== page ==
In: Heart Lung and Circulation, 13.08.2019.

Research output: Contribution to journalArticleResearchpeer-review

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T1 - Barriers to Engagement in Chronic Heart Failure Rehabilitation

T2 - An Australian Survey

AU - Palmer, Katie

AU - Bowles, Kelly-Ann

AU - Lane, Rebecca

AU - Morphet, Julia

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Y1 - 2019/8/13

N2 - Background: While exercise has been shown to improve quality of life and physical function and reduce hospital admission rates in people with chronic heart failure (CHF), engagement is poor in condition specific rehabilitation programs. This project aims to identify barriers to engagement in rehabilitation, strategies to address these, and comprehensively detail CHF rehabilitation practise in Australia. Methods: An online survey was emailed to all cardiac and chronic heart failure rehabilitation programs in Australia utilising a publicly available database. Results: The survey was completed by 165 respondents: Australian Capital Territory (ACT) = 4, New South Wales (NSW) = 49, Northern Territory (NT) = 2, Queensland (Qld) = 23, South Australia (SA) = 12, Tasmania (Tas) = 2, Victoria (Vic) = 37, Western Australia (WA) = 12, including metropolitan (37%), regional (47%) and remote (9%) locations. Common barriers were themed into four areas: poor condition-specific health literacy, lack of medical professional support, interrupted health care systems, and personal and external deterrents. Strategies to improve engagement and attendance focussed mostly on the patient, with few strategies aimed at improving patient and health professional knowledge and referral processes. Programs generally appeared to follow current Australian Heart Foundation recommendations for CHF rehabilitation. Conclusions: This survey identifies common barriers that need to be addressed to improve engagement and attendance levels in CHF rehabilitation programs. While patient barriers are already being addressed, strategic planning needs to occur to address poor health literacy including for medical and health professionals, improved flow through the health care system and improving the flexibility of program delivery. Adaptation of home-based and tele-rehabilitation can help with this, while education and advertisement to patients and potential referrers needs to start early in the disease journey.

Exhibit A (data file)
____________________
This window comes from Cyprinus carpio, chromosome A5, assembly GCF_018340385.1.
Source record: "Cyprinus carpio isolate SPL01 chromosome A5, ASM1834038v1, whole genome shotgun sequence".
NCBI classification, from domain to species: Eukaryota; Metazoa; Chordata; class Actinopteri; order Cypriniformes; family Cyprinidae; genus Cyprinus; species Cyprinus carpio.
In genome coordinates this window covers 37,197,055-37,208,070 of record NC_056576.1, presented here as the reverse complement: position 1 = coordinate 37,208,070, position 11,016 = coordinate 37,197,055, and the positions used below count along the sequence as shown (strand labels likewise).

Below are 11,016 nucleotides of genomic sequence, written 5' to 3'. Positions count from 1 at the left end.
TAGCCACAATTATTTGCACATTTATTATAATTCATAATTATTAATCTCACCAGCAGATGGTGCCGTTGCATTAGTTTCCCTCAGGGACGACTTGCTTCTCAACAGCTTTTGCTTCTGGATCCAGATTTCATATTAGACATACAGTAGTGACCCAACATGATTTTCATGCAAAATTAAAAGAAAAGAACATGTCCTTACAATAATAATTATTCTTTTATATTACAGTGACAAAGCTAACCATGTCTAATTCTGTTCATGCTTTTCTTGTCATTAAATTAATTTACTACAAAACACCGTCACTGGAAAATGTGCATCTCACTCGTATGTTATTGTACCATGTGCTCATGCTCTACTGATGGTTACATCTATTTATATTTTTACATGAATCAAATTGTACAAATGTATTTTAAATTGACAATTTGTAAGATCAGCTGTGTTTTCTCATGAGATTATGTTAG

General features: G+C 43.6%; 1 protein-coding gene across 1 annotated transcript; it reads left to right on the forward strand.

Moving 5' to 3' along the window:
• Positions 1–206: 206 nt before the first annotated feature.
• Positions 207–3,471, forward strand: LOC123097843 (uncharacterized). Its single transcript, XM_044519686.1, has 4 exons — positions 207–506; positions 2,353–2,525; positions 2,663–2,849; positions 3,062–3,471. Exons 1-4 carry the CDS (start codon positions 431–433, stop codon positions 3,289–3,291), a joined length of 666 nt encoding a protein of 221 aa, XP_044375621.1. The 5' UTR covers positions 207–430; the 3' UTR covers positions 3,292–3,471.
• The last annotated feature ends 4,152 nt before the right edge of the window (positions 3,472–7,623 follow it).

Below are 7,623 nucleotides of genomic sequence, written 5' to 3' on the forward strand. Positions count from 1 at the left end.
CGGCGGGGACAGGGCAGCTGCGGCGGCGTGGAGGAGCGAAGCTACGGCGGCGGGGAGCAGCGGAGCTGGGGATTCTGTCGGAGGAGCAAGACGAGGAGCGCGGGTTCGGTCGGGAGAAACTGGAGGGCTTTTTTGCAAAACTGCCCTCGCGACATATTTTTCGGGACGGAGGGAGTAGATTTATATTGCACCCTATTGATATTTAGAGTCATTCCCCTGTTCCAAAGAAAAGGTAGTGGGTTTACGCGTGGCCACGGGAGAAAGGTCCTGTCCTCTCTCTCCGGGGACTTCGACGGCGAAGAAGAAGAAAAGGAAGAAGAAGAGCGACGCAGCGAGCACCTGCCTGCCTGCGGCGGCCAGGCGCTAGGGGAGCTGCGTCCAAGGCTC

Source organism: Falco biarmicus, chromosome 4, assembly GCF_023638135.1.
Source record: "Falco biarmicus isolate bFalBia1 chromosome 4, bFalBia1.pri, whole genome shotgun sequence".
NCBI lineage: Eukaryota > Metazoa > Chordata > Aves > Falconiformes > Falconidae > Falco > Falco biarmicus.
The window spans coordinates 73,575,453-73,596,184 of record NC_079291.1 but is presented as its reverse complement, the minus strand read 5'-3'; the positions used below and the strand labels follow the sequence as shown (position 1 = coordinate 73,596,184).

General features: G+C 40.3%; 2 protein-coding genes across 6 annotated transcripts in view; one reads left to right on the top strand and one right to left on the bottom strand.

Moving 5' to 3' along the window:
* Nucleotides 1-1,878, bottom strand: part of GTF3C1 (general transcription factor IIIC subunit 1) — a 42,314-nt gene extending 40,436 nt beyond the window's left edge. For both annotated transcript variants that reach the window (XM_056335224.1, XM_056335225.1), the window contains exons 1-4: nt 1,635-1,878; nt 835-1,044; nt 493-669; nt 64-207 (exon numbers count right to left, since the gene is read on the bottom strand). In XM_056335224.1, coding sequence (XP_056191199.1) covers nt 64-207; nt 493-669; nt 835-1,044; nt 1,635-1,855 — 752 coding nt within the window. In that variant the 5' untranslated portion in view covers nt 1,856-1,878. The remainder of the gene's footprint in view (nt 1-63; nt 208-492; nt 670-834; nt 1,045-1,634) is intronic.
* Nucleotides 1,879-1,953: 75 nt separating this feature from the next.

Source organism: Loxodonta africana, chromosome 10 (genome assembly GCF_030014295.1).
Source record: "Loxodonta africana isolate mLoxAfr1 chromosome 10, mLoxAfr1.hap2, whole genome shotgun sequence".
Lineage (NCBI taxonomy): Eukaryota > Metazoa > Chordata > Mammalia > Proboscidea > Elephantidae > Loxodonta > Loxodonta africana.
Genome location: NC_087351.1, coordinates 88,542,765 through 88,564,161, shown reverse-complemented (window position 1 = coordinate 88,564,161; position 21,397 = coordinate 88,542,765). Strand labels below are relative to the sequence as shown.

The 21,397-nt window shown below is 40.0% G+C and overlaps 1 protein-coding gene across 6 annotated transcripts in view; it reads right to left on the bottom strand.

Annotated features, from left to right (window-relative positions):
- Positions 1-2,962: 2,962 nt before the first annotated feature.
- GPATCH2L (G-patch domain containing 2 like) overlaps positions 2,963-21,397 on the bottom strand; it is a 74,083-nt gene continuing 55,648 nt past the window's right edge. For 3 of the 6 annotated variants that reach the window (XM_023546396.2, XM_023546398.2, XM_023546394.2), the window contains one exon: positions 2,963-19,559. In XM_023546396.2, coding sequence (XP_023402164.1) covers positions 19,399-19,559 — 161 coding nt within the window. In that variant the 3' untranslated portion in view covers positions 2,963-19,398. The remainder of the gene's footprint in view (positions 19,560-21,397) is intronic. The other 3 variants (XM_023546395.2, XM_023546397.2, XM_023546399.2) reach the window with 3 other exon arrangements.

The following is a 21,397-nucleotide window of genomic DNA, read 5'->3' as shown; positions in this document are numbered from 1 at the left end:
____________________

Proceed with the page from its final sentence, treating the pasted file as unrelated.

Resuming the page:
AB - Background: While exercise has been shown to improve quality of life and physical function and reduce hospital admission rates in people with chronic heart failure (CHF), engagement is poor in condition specific rehabilitation programs. This project aims to identify barriers to engagement in rehabilitation, strategies to address these, and comprehensively detail CHF rehabilitation practise in Australia. Methods: An online survey was emailed to all cardiac and chronic heart failure rehabilitation programs in Australia utilising a publicly available database. Results: The survey was completed by 165 respondents: Australian Capital Territory (ACT) = 4, New South Wales (NSW) = 49, Northern Territory (NT) = 2, Queensland (Qld) = 23, South Australia (SA) = 12, Tasmania (Tas) = 2, Victoria (Vic) = 37, Western Australia (WA) = 12, including metropolitan (37%), regional (47%) and remote (9%) locations. Common barriers were themed into four areas: poor condition-specific health literacy, lack of medical professional support, interrupted health care systems, and personal and external deterrents. Strategies to improve engagement and attendance focussed mostly on the patient, with few strategies aimed at improving patient and health professional knowledge and referral processes. Programs generally appeared to follow current Australian Heart Foundation recommendations for CHF rehabilitation. Conclusions: This survey identifies common barriers that need to be addressed to improve engagement and attendance levels in CHF rehabilitation programs. While patient barriers are already being addressed, strategic planning needs to occur to address poor health literacy including for medical and health professionals, improved flow through the health care system and improving the flexibility of program delivery. Adaptation of home-based and tele-rehabilitation can help with this, while education and advertisement to patients and potential referrers needs to start early in the disease journey.

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KW - Community

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M3 - Article

JO - Heart Lung and Circulation

JF - Heart Lung and Circulation

SN - 1443-9506

ER -